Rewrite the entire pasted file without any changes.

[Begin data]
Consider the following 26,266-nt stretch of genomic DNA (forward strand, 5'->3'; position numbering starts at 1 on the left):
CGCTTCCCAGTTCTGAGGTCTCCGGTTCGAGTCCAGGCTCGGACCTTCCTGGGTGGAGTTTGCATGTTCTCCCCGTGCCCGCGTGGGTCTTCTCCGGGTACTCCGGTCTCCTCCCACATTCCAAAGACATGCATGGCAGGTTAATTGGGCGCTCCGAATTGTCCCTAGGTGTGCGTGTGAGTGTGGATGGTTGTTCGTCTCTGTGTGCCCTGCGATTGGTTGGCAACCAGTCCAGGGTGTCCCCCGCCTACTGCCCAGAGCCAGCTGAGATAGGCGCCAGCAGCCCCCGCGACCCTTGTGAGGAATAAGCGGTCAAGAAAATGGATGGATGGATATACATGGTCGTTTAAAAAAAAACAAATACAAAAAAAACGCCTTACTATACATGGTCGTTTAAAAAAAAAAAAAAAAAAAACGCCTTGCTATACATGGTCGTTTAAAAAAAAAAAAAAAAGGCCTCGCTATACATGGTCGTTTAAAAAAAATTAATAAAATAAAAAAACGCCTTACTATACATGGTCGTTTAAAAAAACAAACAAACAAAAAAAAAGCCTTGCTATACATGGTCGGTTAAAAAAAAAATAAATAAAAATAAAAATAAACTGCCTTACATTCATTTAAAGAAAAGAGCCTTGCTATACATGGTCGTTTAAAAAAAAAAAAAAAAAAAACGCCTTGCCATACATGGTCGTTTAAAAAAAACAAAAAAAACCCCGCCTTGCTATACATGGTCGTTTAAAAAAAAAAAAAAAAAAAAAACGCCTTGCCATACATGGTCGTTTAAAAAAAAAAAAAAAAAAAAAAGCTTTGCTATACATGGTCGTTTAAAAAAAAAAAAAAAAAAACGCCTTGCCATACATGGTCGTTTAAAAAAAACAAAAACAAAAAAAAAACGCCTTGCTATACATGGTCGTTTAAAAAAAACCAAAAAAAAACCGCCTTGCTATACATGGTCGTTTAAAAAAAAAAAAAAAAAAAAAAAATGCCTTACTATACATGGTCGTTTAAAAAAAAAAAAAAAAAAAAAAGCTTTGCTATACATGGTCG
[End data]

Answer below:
Consider the following 26,266-nt stretch of genomic DNA (forward strand, 5'->3'; position numbering starts at 1 on the left):
CGCTTCCCAGTTCTGAGGTCTCCGGTTCGAGTCCAGGCTCGGACCTTCCTGGGTGGAGTTTGCATGTTCTCCCCGTGCCCGCGTGGGTCTTCTCCGGGTACTCCGGTCTCCTCCCACATTCCAAAGACATGCATGGCAGGTTAATTGGGCGCTCCGAATTGTCCCTAGGTGTGCGTGTGAGTGTGGATGGTTGTTCGTCTCTGTGTGCCCTGCGATTGGTTGGCAACCAGTCCAGGGTGTCCCCCGCCTACTGCCCAGAGCCAGCTGAGATAGGCGCCAGCAGCCCCCGCGACCCTTGTGAGGAATAAGCGGTCAAGAAAATGGATGGATGGATATACATGGTCGTTTAAAAAAAAACAAATACAAAAAAAACGCCTTACTATACATGGTCGTTTAAAAAAAAAAAAAAAAAAAACGCCTTGCTATACATGGTCGTTTAAAAAAAAAAAAAAAAGGCCTCGCTATACATGGTCGTTTAAAAAAAATTAATAAAATAAAAAAACGCCTTACTATACATGGTCGTTTAAAAAAACAAACAAACAAAAAAAAAGCCTTGCTATACATGGTCGGTTAAAAAAAAAATAAATAAAAATAAAAATAAACTGCCTTACATTCATTTAAAGAAAAGAGCCTTGCTATACATGGTCGTTTAAAAAAAAAAAAAAAAAAAACGCCTTGCCATACATGGTCGTTTAAAAAAAACAAAAAAAACCCCGCCTTGCTATACATGGTCGTTTAAAAAAAAAAAAAAAAAAAAAACGCCTTGCCATACATGGTCGTTTAAAAAAAAAAAAAAAAAAAAAAGCTTTGCTATACATGGTCGTTTAAAAAAAAAAAAAAAAAAACGCCTTGCCATACATGGTCGTTTAAAAAAAACAAAAACAAAAAAAAAACGCCTTGCTATACATGGTCGTTTAAAAAAAACCAAAAAAAAACCGCCTTGCTATACATGGTCGTTTAAAAAAAAAAAAAAAAAAAAAAAATGCCTTACTATACATGGTCGTTTAAAAAAAAAAAAAAAAAAAAAAGCTTTGCTATACATGGTCG